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China bans government purchases of Windows 8, surprising Microsoft

China bans government purchases of Windows 8, surprising Microsoft

Microsoft is still selling Windows 7 to Chinese government offices

China is banning Windows 8 devices from at least some government IT purchases, in a mysterious move that took Microsoft off guard.

The ban came from China's Central Government Procurement Center, which posted a brief notice last Friday on new requirements for government tenders. Among the demands is that Windows 8 be excluded from the bidding process on computer purchases.

It's unclear how far-reaching the ban will be. The agency could not be reached Tuesday and the new requirements only concern government purchases for "energy-efficient" IT products, including notebooks, desktops and tablets.

China's state-controlled Xinhua News Agency, however, was more forceful and said that the government was forbidding the use of Windows 8 after Microsoft recently ended official support for Windows XP. "The Chinese government obviously cannot ignore the risks of running OS without guaranteed technical support," the Tuesday report said.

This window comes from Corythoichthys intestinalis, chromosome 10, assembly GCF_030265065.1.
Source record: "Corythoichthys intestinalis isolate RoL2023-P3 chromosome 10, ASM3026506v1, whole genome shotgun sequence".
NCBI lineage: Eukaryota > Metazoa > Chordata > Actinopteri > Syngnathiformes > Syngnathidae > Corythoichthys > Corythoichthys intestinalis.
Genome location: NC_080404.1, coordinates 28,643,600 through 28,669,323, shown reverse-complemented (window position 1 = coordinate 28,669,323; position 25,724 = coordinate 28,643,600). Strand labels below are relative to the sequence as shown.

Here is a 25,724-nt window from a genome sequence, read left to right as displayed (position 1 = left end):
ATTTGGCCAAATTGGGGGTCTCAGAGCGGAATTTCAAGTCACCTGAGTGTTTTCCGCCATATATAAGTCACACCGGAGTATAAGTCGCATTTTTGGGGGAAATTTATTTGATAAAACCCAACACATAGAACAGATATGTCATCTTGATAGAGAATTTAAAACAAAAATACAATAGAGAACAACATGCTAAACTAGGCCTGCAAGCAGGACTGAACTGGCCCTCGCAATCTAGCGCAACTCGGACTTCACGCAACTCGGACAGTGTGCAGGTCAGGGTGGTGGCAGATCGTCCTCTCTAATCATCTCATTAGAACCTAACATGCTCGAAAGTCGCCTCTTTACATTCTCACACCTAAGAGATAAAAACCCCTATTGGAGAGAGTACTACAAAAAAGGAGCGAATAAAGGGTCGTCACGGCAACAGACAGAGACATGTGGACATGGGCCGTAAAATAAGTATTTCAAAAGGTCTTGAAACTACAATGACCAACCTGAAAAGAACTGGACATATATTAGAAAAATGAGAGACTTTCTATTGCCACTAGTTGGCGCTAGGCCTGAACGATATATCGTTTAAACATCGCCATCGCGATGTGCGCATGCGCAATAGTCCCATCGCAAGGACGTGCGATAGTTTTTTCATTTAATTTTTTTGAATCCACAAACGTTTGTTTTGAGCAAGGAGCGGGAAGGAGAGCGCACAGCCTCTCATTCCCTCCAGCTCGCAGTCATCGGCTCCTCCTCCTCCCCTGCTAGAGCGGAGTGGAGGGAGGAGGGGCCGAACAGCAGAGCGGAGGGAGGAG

Chinese officials have previously stressed that Microsoft should lower the price of Windows. They've also said to local press that the nation should develop its own homegrown OS to reduce its reliance on foreign companies.

But the Chinese government has still been a major Microsoft customer. In past years, the nation has been working to purchase licensed software for use in government offices and move away from bootleg copies.

Microsoft said Tuesday that it was surprised to see Windows 8 referenced in the Chinese government notice. But the company added that it was working to ensure all its software meets government procurement requirements.

"We have been and will continue to provide Windows 7 to government customers," the company said in an email. "At the same time we are working on the Window 8 evaluation with relevant government agencies."

Windows 8 usage is still low in China, with less than 2 percent market share, according to Internet analytics site CNZZ.com. The OS was built for touchscreens, but some have complained that Windows 8 offers a convoluted interface that mashes together tablet and PC uses.


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